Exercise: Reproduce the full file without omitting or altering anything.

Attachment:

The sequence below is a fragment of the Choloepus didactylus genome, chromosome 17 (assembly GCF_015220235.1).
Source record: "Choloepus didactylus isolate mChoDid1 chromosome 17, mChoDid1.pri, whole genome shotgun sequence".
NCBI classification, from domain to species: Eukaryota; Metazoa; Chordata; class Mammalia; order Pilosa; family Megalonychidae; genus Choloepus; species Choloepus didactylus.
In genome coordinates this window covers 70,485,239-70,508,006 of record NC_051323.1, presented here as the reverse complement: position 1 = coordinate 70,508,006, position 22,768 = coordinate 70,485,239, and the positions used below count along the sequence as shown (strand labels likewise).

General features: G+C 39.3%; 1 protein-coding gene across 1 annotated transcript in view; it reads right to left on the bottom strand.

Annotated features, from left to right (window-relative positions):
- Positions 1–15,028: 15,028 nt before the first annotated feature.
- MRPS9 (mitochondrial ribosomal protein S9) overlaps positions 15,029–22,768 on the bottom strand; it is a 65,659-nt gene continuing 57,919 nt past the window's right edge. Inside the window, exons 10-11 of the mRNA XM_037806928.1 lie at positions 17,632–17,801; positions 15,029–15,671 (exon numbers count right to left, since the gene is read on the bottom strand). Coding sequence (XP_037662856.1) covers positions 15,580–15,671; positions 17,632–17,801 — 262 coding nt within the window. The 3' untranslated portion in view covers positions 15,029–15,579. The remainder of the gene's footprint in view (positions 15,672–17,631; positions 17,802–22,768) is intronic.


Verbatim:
The sequence below is a fragment of the Choloepus didactylus genome, chromosome 17 (assembly GCF_015220235.1).
Source record: "Choloepus didactylus isolate mChoDid1 chromosome 17, mChoDid1.pri, whole genome shotgun sequence".
NCBI classification, from domain to species: Eukaryota; Metazoa; Chordata; class Mammalia; order Pilosa; family Megalonychidae; genus Choloepus; species Choloepus didactylus.
In genome coordinates this window covers 70,485,239-70,508,006 of record NC_051323.1, presented here as the reverse complement: position 1 = coordinate 70,508,006, position 22,768 = coordinate 70,485,239, and the positions used below count along the sequence as shown (strand labels likewise).

General features: G+C 39.3%; 1 protein-coding gene across 1 annotated transcript in view; it reads right to left on the bottom strand.

Annotated features, from left to right (window-relative positions):
- Positions 1–15,028: 15,028 nt before the first annotated feature.
- MRPS9 (mitochondrial ribosomal protein S9) overlaps positions 15,029–22,768 on the bottom strand; it is a 65,659-nt gene continuing 57,919 nt past the window's right edge. Inside the window, exons 10-11 of the mRNA XM_037806928.1 lie at positions 17,632–17,801; positions 15,029–15,671 (exon numbers count right to left, since the gene is read on the bottom strand). Coding sequence (XP_037662856.1) covers positions 15,580–15,671; positions 17,632–17,801 — 262 coding nt within the window. The 3' untranslated portion in view covers positions 15,029–15,579. The remainder of the gene's footprint in view (positions 15,672–17,631; positions 17,802–22,768) is intronic.